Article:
A study of more than 700 melanoma patients, mainly from the north of England, provides evidence to suggest that smoking may blight the immune response against melanoma and reduce survival.
The study led by experts at the University of Leeds found that people diagnosed with melanoma who also smoked/ had history of smoking are 40 per cent less likely to survive their melanoma than non-smokers within a decade of diagnosis.
In a subset of 156 patients who had the most genetic indicators for immune cells, smokers were around four and a half times less likely to survive from the cancer than people who had never smoked.
Lead author Julia Newton-Bishop, Professor of Dermatology at the University of Leeds, said: “The immune system is like an orchestra, with multiple pieces. This research suggests that smoking might disrupt how it works together in tune, allowing the musicians to continue playing but possibly in a more disorganised way.
“The result is that smokers could still mount an immune response to try and destroy the melanoma, but it appears to have been less effective than in never-smokers, and smokers were less likely to survive their cancer.
“Based on these findings, stopping smoking should be strongly recommended for people diagnosed with melanoma.” (Source: University of Leeds)
Public Health England | December 2018 | Smoke-free implementation in the Sheffield NHS trust
Sheffield Health and Social Care NHS Foundation Trust is reducing harm from tobacco to service users and staff, addressing complex implementation challenges.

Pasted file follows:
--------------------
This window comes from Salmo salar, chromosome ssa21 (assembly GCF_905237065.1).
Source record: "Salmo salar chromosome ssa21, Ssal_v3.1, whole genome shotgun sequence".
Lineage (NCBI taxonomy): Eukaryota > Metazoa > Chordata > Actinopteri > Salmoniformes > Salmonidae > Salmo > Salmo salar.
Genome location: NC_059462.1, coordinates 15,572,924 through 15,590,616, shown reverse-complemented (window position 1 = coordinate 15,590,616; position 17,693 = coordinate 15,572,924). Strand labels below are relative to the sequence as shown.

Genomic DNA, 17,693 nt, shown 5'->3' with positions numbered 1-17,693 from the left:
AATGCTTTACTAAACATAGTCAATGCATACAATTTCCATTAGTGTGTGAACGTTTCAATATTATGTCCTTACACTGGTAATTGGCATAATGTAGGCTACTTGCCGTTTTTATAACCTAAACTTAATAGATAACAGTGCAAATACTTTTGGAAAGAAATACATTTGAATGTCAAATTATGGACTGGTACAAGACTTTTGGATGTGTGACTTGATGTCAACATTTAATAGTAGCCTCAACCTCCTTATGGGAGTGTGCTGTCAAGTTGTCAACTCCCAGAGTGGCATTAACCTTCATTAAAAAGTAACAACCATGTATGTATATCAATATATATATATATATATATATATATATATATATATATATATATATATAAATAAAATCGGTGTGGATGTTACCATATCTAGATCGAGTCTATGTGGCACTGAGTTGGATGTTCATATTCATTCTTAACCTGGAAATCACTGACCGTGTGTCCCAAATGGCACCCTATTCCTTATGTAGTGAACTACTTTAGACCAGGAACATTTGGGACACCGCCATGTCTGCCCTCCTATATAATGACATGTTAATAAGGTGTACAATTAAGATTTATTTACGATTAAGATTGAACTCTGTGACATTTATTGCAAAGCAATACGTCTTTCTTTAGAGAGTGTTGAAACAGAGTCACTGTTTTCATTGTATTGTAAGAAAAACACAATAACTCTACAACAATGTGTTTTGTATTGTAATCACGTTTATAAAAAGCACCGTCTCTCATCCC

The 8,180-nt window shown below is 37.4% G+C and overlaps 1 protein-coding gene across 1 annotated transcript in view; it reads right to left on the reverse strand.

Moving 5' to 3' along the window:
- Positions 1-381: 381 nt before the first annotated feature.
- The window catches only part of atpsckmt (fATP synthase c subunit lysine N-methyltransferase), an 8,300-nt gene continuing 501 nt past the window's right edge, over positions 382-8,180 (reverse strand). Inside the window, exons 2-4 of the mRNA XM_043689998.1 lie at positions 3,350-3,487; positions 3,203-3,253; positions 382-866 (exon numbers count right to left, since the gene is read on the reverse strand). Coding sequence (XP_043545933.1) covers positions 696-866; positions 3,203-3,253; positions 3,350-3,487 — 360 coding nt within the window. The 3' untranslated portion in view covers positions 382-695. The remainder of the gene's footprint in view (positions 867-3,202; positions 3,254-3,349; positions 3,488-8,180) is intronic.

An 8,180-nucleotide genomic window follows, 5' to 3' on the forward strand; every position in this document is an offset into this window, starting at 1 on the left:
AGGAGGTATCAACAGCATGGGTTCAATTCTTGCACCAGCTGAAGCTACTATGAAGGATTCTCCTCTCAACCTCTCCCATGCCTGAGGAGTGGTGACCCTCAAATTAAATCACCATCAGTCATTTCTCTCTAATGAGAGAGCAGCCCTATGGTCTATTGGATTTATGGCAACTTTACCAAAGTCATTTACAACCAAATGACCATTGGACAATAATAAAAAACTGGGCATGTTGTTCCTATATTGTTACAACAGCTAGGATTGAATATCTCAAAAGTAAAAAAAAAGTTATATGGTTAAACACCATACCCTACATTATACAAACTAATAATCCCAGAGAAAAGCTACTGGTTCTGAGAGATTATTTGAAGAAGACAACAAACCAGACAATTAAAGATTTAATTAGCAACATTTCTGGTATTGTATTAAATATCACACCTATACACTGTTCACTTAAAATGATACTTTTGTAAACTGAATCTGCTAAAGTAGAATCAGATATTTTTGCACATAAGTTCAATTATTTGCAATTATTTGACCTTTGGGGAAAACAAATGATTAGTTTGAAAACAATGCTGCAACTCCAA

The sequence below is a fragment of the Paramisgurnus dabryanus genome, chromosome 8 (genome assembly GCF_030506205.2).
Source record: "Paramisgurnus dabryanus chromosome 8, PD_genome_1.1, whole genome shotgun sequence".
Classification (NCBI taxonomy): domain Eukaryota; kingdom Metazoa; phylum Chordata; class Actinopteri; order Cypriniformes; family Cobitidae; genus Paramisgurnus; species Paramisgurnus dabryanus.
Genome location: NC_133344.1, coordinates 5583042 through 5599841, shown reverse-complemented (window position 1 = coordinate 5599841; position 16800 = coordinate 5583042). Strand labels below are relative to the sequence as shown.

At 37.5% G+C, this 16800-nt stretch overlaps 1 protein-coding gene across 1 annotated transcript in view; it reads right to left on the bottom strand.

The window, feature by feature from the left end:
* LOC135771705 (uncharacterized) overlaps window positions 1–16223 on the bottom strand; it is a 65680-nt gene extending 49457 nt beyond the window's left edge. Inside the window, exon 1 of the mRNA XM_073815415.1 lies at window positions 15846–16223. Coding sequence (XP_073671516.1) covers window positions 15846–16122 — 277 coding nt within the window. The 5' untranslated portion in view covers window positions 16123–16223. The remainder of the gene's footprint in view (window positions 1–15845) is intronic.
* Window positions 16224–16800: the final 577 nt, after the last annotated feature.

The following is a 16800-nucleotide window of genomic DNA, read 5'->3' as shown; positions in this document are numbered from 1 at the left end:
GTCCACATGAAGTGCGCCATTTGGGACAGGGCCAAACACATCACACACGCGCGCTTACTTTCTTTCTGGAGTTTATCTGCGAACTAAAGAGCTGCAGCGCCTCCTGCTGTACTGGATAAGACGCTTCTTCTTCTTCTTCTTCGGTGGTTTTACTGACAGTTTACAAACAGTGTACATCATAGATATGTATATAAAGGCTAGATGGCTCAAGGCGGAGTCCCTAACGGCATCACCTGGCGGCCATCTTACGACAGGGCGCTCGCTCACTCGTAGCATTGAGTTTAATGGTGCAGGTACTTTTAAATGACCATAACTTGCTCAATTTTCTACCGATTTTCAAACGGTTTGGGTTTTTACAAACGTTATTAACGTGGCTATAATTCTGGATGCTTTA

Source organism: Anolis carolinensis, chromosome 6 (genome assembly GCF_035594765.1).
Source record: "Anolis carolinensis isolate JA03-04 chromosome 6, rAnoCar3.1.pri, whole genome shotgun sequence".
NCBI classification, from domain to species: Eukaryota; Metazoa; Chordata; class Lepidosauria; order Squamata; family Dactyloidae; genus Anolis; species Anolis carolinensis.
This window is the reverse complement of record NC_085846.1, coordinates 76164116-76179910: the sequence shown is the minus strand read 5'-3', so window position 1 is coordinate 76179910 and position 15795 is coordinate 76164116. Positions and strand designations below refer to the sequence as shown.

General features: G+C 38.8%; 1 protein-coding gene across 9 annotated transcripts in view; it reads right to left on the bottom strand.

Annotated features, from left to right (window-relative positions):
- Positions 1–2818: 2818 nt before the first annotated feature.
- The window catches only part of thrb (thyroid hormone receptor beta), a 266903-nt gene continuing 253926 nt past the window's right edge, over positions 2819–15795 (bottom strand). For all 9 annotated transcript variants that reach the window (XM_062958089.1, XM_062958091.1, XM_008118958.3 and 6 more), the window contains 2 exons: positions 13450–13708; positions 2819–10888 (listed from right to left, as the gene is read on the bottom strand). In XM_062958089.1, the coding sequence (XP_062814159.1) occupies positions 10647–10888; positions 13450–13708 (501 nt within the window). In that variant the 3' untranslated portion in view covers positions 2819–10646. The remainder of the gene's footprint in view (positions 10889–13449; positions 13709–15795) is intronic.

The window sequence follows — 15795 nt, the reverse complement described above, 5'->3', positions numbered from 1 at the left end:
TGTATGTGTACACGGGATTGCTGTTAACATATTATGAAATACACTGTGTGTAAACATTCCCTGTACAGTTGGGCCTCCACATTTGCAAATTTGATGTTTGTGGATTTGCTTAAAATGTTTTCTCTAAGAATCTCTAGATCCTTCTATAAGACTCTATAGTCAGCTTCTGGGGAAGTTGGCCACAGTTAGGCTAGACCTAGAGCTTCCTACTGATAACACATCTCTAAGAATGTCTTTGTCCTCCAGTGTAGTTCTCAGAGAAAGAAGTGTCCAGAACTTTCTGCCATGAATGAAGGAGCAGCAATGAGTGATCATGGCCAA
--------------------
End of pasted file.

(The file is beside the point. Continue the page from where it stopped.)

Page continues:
Sheffield Health and Social Care NHS Foundation Trust (SHSC) are working to address the prevalence of smoking in the city. In 2016 over 66% of people admitted to their inpatient wards, and over 40% of people on the mental illness register in Sheffield, were recorded as smoking. This compared with a smoking prevalence of just 16% in the general Sheffield population (Source: Public Health England).
The case study from Public Health England covers the key successes and challenges of the project and identifies the next steps.
ASH| November 2018 | Smoking in the home: New solutions for a Smokefree Generation
ASH (Action on Smoking) has published Smoking in the home: New solutions for a Smokefree Generation; the report calls for collaboration between partners including housing, public health, environmental health, trading standards and the fire service to address the harms from smoking and intervene in communities with the highest rates of smoking.
The recommendations have been informed by close working with professionals from across a range of sectors, engagement with tenants in the private and social sectors, and through analysis of national datasets and published evidence (Source: ASH).
NICE Talks | October 2018 | How do we help people quit smoking?
In the latest podcast from NICE Talks, Martin Dockrell, Tobacco Control Programme Lead from Public Health England chats about how to help people stop smoking. There is also talk about the best interventions to help people quit smoking and find out the truth about e-cigarettes. James and Lorna, from smoking cessation charity FRESH, tell NICE Talks their stories about giving up smoking.
Public Health England | September 2018 |Health matters: stopping smoking – what works?
New guidance published in time for next month’s Stoptober campaign from Public Health England, focuses on the range of smoking quitting routes that are available and the evidence for their effectiveness. Two-thirds of smokers say they want to quit, however most try to do so unaided, which is the least effective method. Smokers who get the right support are up to four times as likely to quit successfully. This latest edition of Health Matters covers smoking quitting routes and the evidence for their effectiveness, including the evidence on e-cigarettes. (Source: PHE).